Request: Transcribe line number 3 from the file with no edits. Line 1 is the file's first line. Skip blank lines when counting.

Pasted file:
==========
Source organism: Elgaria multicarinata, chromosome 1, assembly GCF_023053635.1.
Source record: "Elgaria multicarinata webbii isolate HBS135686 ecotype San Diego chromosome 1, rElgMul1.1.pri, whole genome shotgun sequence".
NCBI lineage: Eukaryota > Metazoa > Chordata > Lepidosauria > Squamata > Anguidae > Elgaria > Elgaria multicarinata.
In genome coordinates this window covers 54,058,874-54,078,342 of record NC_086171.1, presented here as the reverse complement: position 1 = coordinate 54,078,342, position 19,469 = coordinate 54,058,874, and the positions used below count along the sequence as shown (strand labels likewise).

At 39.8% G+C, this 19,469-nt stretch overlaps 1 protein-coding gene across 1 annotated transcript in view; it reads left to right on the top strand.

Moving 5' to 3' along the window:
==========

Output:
NCBI lineage: Eukaryota > Metazoa > Chordata > Lepidosauria > Squamata > Anguidae > Elgaria > Elgaria multicarinata.